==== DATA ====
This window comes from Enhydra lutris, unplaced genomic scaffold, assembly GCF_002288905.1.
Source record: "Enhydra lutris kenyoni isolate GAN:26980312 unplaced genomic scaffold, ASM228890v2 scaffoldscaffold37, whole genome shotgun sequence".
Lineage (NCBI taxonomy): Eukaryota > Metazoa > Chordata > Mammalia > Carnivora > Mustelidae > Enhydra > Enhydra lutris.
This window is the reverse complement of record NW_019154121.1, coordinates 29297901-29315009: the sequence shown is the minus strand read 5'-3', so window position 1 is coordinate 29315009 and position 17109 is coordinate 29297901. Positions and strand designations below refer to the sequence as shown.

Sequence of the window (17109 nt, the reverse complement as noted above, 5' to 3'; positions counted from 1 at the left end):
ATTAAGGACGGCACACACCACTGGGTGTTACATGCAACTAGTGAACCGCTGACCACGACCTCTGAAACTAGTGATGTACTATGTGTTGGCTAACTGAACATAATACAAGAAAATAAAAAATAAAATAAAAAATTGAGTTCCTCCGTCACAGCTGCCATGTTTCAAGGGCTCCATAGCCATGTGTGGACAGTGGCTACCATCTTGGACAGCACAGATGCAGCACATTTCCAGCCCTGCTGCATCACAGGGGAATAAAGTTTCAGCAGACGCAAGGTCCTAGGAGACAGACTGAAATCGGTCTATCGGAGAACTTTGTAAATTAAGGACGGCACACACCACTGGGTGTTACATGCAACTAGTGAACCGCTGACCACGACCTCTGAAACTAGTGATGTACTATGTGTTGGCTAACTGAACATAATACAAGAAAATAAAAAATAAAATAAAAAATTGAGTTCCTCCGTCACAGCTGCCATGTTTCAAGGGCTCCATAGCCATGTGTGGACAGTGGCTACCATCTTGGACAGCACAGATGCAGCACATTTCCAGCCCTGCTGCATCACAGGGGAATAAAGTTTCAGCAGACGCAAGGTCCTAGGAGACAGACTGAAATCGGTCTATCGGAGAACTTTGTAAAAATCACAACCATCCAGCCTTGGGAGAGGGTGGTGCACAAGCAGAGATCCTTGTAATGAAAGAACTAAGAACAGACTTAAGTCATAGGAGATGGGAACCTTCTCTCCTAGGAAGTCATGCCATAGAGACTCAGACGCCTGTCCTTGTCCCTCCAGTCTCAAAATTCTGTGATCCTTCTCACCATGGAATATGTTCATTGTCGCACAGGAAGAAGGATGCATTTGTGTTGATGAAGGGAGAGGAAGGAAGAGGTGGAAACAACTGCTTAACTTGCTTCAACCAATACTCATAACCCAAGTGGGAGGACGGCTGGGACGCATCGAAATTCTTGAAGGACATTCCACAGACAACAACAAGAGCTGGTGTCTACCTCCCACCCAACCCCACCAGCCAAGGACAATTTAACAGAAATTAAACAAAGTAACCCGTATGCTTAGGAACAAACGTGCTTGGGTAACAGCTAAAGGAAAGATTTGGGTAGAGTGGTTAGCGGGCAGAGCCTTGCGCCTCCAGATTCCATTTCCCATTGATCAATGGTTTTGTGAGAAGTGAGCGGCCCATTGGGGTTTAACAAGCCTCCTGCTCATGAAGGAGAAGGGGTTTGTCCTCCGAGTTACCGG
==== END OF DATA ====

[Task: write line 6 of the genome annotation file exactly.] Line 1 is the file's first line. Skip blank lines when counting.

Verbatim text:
ATTAAGGACGGCACACACCACTGGGTGTTACATGCAACTAGTGAACCGCTGACCACGACCTCTGAAACTAGTGATGTACTATGTGTTGGCTAACTGAACATAATACAAGAAAATAAAAAATAAAATAAAAAATTGAGTTCCTCCGTCACAGCTGCCATGTTTCAAGGGCTCCATAGCCATGTGTGGACAGTGGCTACCATCTTGGACAGCACAGATGCAGCACATTTCCAGCCCTGCTGCATCACAGGGGAATAAAGTTTCAGCAGACGCAAGGTCCTAGGAGACAGACTGAAATCGGTCTATCGGAGAACTTTGTAAATTAAGGACGGCACACACCACTGGGTGTTACATGCAACTAGTGAACCGCTGACCACGACCTCTGAAACTAGTGATGTACTATGTGTTGGCTAACTGAACATAATACAAGAAAATAAAAAATAAAATAAAAAATTGAGTTCCTCCGTCACAGCTGCCATGTTTCAAGGGCTCCATAGCCATGTGTGGACAGTGGCTACCATCTTGGACAGCACAGATGCAGCACATTTCCAGCCCTGCTGCATCACAGGGGAATAAAGTTTCAGCAGACGCAAGGTCCTAGGAGACAGACTGAAATCGGTCTATCGGAGAACTTTGTAAAAATCACAACCATCCAGCCTTGGGAGAGGGTGGTGCACAAGCAGAGATCCTTGTAATGAAAGAACTAAGAACAGACTTAAGTCATAGGAGATGGGAACCTTCTCTCCTAGGAAGTCATGCCATAGAGACTCAGACGCCTGTCCTTGTCCCTCCAGTCTCAAAATTCTGTGATCCTTCTCACCATGGAATATGTTCATTGTCGCACAGGAAGAAGGATGCATTTGTGTTGATGAAGGGAGAGGAAGGAAGAGGTGGAAACAACTGCTTAACTTGCTTCAACCAATACTCATAACCCAAGTGGGAGGACGGCTGGGACGCATCGAAATTCTTGAAGGACATTCCACAGACAACAACAAGAGCTGGTGTCTACCTCCCACCCAACCCCACCAGCCAAGGACAATTTAACAGAAATTAAACAAAGTAACCCGTATGCTTAGGAACAAACGTGCTTGGGTAACAGCTAAAGGAAAGATTTGGGTAGAGTGGTTAGCGGGCAGAGCCTTGCGCCTCCAGATTCCATTTCCCATTGATCAATGGTTTTGTGAGAAGTGAGCGGCCCATTGGGGTTTAACAAGCCTCCTGCTCATGAAGGAGAAGGGGTTTGTCCTCCGAGTTACCGG